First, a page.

3. A Rich Text field type. The name will be "Bio" and the API identifier "bio".
The Atlas Content Modeler admin interface with filled custom fields

Add Some Team Members

Now that you have created a custom post type and fields, you can start entering data. Navigate to WP-Admin -> Team Members to start creating!

For this example, I've created two team members, Jane and John Doe, with bios and profile pics:

Atlas Content Modeler Custom Post Type interface for adding a new item

Clone the Starter Headless Project

Thus far, you have created a WordPress site with the necessary headless plugins and data. Now, we need to create a frontend app to consume this data.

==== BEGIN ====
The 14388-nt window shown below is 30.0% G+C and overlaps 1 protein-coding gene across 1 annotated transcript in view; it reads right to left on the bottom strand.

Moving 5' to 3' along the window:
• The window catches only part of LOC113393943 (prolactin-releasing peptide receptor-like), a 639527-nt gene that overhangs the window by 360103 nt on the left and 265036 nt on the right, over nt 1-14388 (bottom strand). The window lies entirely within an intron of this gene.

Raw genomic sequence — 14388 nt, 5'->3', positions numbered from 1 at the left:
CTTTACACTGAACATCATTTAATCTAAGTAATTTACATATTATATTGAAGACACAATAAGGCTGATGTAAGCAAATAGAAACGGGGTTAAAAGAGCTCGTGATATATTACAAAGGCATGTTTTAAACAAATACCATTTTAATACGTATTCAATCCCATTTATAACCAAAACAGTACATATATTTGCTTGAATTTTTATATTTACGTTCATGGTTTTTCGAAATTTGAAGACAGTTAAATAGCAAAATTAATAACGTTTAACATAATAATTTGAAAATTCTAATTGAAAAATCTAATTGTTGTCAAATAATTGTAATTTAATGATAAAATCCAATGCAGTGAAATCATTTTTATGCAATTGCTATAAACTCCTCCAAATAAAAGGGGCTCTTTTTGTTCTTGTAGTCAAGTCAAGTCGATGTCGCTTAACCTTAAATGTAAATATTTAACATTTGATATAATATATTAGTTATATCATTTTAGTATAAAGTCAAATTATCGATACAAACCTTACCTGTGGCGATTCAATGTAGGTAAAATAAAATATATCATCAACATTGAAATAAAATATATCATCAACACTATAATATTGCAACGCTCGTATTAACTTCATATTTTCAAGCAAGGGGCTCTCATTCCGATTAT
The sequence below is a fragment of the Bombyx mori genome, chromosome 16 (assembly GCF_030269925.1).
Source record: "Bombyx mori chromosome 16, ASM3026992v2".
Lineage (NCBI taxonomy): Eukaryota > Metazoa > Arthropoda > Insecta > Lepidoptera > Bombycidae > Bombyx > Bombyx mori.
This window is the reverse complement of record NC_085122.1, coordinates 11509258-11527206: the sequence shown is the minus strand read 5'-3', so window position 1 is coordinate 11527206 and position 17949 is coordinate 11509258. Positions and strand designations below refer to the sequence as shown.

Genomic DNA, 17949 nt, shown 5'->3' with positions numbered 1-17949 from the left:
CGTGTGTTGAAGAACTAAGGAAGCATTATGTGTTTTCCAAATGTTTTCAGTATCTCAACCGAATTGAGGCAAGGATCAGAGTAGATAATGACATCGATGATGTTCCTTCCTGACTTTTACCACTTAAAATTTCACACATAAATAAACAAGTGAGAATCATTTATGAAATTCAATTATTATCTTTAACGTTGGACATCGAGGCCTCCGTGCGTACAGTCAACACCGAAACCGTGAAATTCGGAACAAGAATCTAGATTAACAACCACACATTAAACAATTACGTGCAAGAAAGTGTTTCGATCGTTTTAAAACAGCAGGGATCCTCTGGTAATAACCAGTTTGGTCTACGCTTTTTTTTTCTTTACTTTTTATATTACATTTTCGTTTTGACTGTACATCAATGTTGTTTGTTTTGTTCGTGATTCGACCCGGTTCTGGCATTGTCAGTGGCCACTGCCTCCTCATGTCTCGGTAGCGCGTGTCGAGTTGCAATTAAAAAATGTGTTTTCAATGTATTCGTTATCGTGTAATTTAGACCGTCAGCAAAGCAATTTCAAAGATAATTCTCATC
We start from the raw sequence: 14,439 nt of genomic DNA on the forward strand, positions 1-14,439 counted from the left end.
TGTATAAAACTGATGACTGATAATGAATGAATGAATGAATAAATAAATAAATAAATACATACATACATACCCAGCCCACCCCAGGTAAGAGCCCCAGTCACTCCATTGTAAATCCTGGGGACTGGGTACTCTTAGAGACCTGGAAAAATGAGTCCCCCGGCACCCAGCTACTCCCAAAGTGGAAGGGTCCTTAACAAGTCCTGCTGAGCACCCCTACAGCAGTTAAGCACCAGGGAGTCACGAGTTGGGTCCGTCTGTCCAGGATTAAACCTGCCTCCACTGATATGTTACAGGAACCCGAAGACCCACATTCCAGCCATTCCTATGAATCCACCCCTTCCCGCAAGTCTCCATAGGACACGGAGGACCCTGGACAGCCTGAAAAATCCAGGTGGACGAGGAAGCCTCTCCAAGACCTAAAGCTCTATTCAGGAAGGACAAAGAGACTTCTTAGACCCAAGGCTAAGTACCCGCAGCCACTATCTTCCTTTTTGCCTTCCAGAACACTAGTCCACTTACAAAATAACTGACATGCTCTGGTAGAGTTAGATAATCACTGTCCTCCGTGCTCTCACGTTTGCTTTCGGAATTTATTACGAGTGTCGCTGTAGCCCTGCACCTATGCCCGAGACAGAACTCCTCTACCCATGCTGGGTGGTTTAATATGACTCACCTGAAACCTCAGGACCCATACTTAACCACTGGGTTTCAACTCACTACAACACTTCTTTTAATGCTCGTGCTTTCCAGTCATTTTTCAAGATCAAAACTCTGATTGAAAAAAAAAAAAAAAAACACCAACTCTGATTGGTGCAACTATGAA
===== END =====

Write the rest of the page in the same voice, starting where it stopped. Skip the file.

We will use the getting started example project in Next.js, but the same concepts apply in other frontend frameworks.

Follow the steps in the getting started with Next.js usage guide to create a frontend app

Once your frontend app renders, the structure should look something like this:

my-app/
src/
client/
..
pages/
..
components/
..
scss/
..
public/
.env.local
.env.local.sample
.env.test.sample
.eslintrc
.gitignore
gqty.config.js
next-env.d.ts
package.json
README.md
tsconfig.json

Regenerate the GraphQL Schema

Your schema is a TypeScript representation of your WordPress site. Since we have added some custom post types and fields, we'll want to regenerate this schema to ensure it's up to date. To restore your schema from the Next.js getting started example, run:

npm run generate